Marie-Louise Gay's squat, snub-nosed children with their frenzied locks are as familiar to under-fives as the wild things of Maurice Sendak. In Stella, Star of the Sea (which won a Governor General's Award for illustration), the gifted picture-book artist introduces the irresistible duo of Sam and his spirited older sister, Stella. "Stella and Sam were spending a day at the sea shore," Gay begins this playful celebration of summer, adding, "It was Sam's very first time." Stella is an adventurer, eager to dive to the ocean floor, tame sea horses, and dig a hole to China, but her little brother, Sam, is made of more cautious stuff. When Stella, looking out at the sea from the top of a delightfully round sand dune, exclaims, "Isn't it beautiful, Sam?" he observes with a characteristic deadpan, "It's very big... and noisy."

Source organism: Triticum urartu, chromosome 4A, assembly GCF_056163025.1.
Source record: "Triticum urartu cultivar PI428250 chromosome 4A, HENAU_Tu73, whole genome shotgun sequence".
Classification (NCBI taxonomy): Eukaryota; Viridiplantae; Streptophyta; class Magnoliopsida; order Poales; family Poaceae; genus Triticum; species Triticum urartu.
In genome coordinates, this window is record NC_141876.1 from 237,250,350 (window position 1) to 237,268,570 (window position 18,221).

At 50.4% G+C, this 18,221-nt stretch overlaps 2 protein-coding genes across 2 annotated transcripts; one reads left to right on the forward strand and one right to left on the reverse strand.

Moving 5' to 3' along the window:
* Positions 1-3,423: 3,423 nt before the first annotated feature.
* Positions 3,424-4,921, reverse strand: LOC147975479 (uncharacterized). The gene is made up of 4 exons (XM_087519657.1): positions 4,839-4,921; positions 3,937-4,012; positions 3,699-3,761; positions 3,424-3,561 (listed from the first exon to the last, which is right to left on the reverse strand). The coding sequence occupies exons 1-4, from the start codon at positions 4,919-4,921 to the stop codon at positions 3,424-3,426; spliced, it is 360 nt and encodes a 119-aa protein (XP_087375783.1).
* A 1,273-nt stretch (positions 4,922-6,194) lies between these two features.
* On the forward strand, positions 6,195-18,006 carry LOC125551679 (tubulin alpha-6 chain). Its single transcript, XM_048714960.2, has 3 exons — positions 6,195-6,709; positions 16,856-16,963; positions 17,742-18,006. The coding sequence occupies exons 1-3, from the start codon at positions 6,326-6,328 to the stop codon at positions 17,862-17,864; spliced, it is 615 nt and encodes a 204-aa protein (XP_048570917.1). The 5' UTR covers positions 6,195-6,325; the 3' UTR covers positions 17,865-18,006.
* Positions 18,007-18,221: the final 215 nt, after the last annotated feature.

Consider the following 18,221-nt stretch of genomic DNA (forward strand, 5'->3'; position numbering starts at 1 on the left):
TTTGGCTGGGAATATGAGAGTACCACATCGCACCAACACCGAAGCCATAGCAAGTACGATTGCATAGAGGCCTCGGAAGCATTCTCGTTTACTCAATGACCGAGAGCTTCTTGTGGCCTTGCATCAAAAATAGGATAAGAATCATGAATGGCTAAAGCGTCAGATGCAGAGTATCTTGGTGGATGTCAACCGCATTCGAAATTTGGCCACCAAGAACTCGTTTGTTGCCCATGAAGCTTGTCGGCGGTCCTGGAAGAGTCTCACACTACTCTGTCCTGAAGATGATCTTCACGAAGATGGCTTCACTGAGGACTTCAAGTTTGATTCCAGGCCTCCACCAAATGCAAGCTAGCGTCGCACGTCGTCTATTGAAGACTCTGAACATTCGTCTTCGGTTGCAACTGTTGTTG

Gay humorously contrasts the children's impressions of the sea in pictures and dialogue that capture Sam's experience of its frightening enormity, as well as Stella's joy in its secret treasures. To fend off the prospect of a swim, Sam keeps asking Stella anxious questions like "Does a sea horse gallop?" Stella's replies are as authoritative as they are imaginative: "'Yes!' cried Stella. 'And you can ride a sea horse bareback.'" Gay's whimsical watercolors show Stella swimming alongside tropical fish and holding onto the back of a child-sized pink sea horse, while Sam hangs behind, a tiny speck in a water ring on the distant shore. Ultimately, of course, Stella's irrepressible enthusiasm wins over Sam's sober hesitancy, and in the final image of this charming picture book the two of them float happily in a luminous blue green sea. (Baby to age 4) --Lisa Alward